The facility would have incorporated a liquid oxygen factory and a bomb-proof train station to allow missiles and supplies to be delivered from production facilities in Germany. It was constructed using the labour of thousands of prisoners of war and forcibly conscripted workers used as slave labourers.

The bunker was never completed as a result of the repeated bombing by the British and United States air forces as part of Operation Crossbow against the German V-weapons programme. The attacks caused substantial damage and rendered the bunker unusable for its original purpose. Part of the bunker was subsequently completed for use as a liquid oxygen factory. It was captured by Allied forces at the start of September 1944, though its true purpose was not discovered by the Allies until after the war. V-2s were instead launched from Meillerwagen-based mobile batteries which were far less vulnerable to aerial attacks.

Today, the bunker is preserved as part of a privately owned museum that presents the history of the site and the German V-weapons programme. It has been protected by the French state as a monument historique since 1986.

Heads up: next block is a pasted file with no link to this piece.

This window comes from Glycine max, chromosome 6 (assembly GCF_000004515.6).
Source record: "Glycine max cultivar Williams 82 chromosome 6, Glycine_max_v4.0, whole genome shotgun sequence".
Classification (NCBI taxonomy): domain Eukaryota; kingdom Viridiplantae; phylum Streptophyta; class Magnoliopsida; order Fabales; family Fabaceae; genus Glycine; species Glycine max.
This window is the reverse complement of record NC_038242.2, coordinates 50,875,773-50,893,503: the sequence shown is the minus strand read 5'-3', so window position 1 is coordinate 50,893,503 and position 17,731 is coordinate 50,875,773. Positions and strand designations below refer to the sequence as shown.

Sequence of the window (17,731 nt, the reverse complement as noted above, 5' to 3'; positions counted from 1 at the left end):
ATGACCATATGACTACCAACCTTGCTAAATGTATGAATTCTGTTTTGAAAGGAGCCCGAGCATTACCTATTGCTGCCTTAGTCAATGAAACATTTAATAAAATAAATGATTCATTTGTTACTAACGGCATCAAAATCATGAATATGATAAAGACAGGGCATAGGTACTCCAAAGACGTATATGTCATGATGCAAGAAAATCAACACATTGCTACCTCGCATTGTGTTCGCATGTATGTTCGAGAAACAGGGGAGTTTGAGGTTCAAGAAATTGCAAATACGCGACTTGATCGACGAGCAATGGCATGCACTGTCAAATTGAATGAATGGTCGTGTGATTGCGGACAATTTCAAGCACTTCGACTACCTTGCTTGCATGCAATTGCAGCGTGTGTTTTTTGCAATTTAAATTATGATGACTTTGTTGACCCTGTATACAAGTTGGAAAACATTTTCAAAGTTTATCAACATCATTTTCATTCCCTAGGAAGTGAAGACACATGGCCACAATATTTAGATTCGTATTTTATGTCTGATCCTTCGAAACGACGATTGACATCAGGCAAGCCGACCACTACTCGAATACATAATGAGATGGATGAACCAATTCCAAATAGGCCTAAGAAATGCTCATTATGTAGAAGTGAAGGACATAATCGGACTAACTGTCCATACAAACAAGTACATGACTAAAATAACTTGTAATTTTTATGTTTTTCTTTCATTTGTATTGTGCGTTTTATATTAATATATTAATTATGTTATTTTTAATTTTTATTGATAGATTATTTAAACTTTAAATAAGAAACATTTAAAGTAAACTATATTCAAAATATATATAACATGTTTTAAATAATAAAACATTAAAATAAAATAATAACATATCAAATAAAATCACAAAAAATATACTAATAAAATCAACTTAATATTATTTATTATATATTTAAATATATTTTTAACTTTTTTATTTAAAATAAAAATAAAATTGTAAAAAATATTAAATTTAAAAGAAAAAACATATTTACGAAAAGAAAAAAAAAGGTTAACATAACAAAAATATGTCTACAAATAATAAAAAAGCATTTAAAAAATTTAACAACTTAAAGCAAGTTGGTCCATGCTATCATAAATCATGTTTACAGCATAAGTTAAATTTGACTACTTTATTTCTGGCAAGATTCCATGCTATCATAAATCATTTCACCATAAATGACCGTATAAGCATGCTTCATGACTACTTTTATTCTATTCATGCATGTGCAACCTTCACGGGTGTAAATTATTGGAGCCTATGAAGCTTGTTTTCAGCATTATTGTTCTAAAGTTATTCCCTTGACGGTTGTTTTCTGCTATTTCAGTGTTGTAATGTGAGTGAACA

Café de la Rotonde

Not to be confused with a previous café (1805–1884) at Palais-Royal, or another at the corner of Boulevard Haussmann and Rue Lafayette (fl. c. 1900).The Café de la Rotonde (French pronunciation: ​[kafe də la ʁɔtɔ̃d]) is a famous café in the Montparnasse Quarter of Paris, France. In its official website, La Rotonde defines itself as a "brasserie" and a restaurant. Located on the Carrefour Vavin, at the corner of Boulevard du Montparnasse and Boulevard Raspail, it was founded by Victor Libion in 1911. Along with Le Dome and La Coupole it was renowned as an intellectual gathering place for notable artists and writers during the interwar period.

Fieseler Fi 103R Reichenberg

The Fieseler Fi 103R, code-named Reichenberg, was a late-World War II German crewed version of the V-1 flying bomb (more correctly known as the Fieseler Fi 103) produced for attacks in which the pilot was likely to be killed (as actually intended, for use of the Imperial Japanese Naval Air Service's Ohka rocket-powered kamikaze suicide anti-ship missile) or at best to parachute down at the attack site, which were to be carried out by the "Leonidas Squadron", V. Gruppe of the Luftwaffe's Kampfgeschwader 200.


Helfaut is a commune in the Pas-de-Calais department in the Hauts-de-France region of France.

Jean Clair

Jean Clair (French: [klɛʁ]) is the nom de plume (pen name) of Gérard Régnier (born 20 October 1940 in Paris, France). Clair is an essayist, a polemicist, an art historian, an art conservator, and a member of the Académie française since May, 2008. He was, for many years, the director of the Picasso Museum in Paris. Among the milestones of his long and productive career is a comprehensive catalog of the works of Balthus. He was also the director of the Venice Biennale in 1995.

La Coupole (Paris)